The Irish Times view on coronavirus: London plots a dangerous course

People sit apart on the beach near the pier in Brighton, Britain, on Sunday. Prime minister Boris Johnson has urged UK citizens to avoid unnecessary social contacts, and to work from home where possible. Photograph: Neil Hall/EPA

People sit apart on the beach near the pier in Brighton, Britain, on Sunday. Prime minister Boris Johnson has urged UK citizens to avoid unnecessary social contacts, and to work from home where possible. Photograph: Neil Hall/EPA

 

Thursday’s press conference by the British prime minister was vintage Boris Johnson. In “war” mode, full of his beloved Churchillian rhetoric, Johnson sought to reassure as he encouraged the bulldog spirit. He declared repeatedly “I’m very confident we’ll get this thing done.” Better still, Britain could “turn the tide” within the next 12 weeks. “We’re about three days off him telling us we can take back control,” a British columnist observed. But the rhetoric that won Brexit is not going to win against this pandemic.

What the public everywhere need are leaders they can trust with a consistent, coherent message grounded in science, delivered without embellishment. In the UK they have neither trustworthy messenger nor consistent message.

The response to the claim that the UK has squandered time in responding to the crisis is that harsher measures may well become necessary, but it is necessary to delay their introduction. Notionally because those locked down may lose patience and break their social isolation early.

That’s all very well in the earliest stages of a pandemic, but not once its deadly course is clear from the experience of others, whether China, South Korea or Italy. But the logic serves as useful cover for u-turns – “we had such measures in our armoury, but were just waiting for the right moment. Which is now.”

Low levels of testing for the virus and virtually no contact tracing reflect practices far from those recommended by the World Health Organisation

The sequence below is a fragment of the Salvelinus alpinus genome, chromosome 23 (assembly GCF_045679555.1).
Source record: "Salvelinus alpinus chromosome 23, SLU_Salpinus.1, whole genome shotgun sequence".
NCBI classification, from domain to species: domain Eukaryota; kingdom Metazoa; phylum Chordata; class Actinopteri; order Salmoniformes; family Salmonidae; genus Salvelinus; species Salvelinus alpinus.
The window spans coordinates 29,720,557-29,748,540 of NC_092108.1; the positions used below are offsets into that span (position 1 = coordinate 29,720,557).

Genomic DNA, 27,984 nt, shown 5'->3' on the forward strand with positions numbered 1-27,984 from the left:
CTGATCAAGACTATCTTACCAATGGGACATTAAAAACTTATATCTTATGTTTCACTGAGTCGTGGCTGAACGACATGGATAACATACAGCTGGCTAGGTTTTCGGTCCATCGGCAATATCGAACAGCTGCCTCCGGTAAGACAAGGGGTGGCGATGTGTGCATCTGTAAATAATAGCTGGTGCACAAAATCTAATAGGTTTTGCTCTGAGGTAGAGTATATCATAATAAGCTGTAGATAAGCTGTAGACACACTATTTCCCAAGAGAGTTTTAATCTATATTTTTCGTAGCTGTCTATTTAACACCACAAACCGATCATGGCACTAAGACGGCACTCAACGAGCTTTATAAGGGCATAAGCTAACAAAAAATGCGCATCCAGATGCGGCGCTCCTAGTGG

Britain has been slower than other European countries to close schools, ban sporting events or take other, drastic steps to suppress infections. Crowds in public places are evidence that the social distancing message has not been persuading.

Less socially disruptive

Instead the UK has taken a less socially disruptive path of trying to slow but not stop the spread of the virus – “mitigation” – partly in the hope that this would build up “herd immunity” and avoid future outbreaks. Last week was the time for a belated u-turn, although without acknowledging it as such, with the publication on Monday of Imperial College London research warning that a more-of-the-same mitigation strategy could cost up to 250,000 lives in the UK, and that “suppression is the only viable strategy”.

Suppression – aiming to reverse epidemic growth, reducing case numbers to low levels – was embraced and Johnson began to tell people to avoid crowded places and non-essential travel. White House officials cited the study the same day, as they unveiled similar measures.

The UK has much to do to catch up. Low levels of testing for the virus and virtually no contact tracing reflect practices far from those recommended by the World Health Organisation. And doctors and health professionals are deeply alarmed by what they say are grossly inadequate levels of personal protection equipment available to front-line personnel. Social distancing must be ramped up.

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